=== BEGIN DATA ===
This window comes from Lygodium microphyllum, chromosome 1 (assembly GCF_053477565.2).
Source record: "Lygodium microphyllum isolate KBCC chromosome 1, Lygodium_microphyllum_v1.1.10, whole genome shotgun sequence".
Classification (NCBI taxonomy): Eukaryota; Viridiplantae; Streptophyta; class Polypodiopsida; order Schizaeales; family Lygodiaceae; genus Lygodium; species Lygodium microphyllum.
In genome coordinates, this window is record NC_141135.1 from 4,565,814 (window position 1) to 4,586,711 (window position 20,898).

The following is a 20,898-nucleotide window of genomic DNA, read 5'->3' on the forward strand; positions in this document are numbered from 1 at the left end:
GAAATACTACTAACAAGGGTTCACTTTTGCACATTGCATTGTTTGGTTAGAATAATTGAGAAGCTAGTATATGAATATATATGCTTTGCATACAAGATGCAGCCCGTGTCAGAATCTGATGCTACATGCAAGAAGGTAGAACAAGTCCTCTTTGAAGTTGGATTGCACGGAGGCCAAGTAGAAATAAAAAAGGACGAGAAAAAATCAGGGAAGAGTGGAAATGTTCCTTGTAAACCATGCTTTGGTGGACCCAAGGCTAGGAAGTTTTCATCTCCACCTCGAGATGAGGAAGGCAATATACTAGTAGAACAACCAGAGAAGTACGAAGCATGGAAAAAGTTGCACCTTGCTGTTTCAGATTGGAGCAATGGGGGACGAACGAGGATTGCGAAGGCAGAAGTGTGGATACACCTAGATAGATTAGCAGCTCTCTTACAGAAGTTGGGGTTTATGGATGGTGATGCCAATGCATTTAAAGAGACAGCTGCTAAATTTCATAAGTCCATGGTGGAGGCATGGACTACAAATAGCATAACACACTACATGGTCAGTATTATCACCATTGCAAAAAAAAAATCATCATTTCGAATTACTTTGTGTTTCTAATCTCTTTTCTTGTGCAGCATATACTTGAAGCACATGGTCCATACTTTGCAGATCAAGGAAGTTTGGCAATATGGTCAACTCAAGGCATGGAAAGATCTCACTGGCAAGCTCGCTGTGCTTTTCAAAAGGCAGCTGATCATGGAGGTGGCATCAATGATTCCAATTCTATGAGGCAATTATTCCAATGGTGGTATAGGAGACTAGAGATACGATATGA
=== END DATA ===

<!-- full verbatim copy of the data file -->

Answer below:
This window comes from Lygodium microphyllum, chromosome 1 (assembly GCF_053477565.2).
Source record: "Lygodium microphyllum isolate KBCC chromosome 1, Lygodium_microphyllum_v1.1.10, whole genome shotgun sequence".
Classification (NCBI taxonomy): Eukaryota; Viridiplantae; Streptophyta; class Polypodiopsida; order Schizaeales; family Lygodiaceae; genus Lygodium; species Lygodium microphyllum.
In genome coordinates, this window is record NC_141135.1 from 4,565,814 (window position 1) to 4,586,711 (window position 20,898).

The following is a 20,898-nucleotide window of genomic DNA, read 5'->3' on the forward strand; positions in this document are numbered from 1 at the left end:
GAAATACTACTAACAAGGGTTCACTTTTGCACATTGCATTGTTTGGTTAGAATAATTGAGAAGCTAGTATATGAATATATATGCTTTGCATACAAGATGCAGCCCGTGTCAGAATCTGATGCTACATGCAAGAAGGTAGAACAAGTCCTCTTTGAAGTTGGATTGCACGGAGGCCAAGTAGAAATAAAAAAGGACGAGAAAAAATCAGGGAAGAGTGGAAATGTTCCTTGTAAACCATGCTTTGGTGGACCCAAGGCTAGGAAGTTTTCATCTCCACCTCGAGATGAGGAAGGCAATATACTAGTAGAACAACCAGAGAAGTACGAAGCATGGAAAAAGTTGCACCTTGCTGTTTCAGATTGGAGCAATGGGGGACGAACGAGGATTGCGAAGGCAGAAGTGTGGATACACCTAGATAGATTAGCAGCTCTCTTACAGAAGTTGGGGTTTATGGATGGTGATGCCAATGCATTTAAAGAGACAGCTGCTAAATTTCATAAGTCCATGGTGGAGGCATGGACTACAAATAGCATAACACACTACATGGTCAGTATTATCACCATTGCAAAAAAAAAATCATCATTTCGAATTACTTTGTGTTTCTAATCTCTTTTCTTGTGCAGCATATACTTGAAGCACATGGTCCATACTTTGCAGATCAAGGAAGTTTGGCAATATGGTCAACTCAAGGCATGGAAAGATCTCACTGGCAAGCTCGCTGTGCTTTTCAAAAGGCAGCTGATCATGGAGGTGGCATCAATGATTCCAATTCTATGAGGCAATTATTCCAATGGTGGTATAGGAGACTAGAGATACGATATGA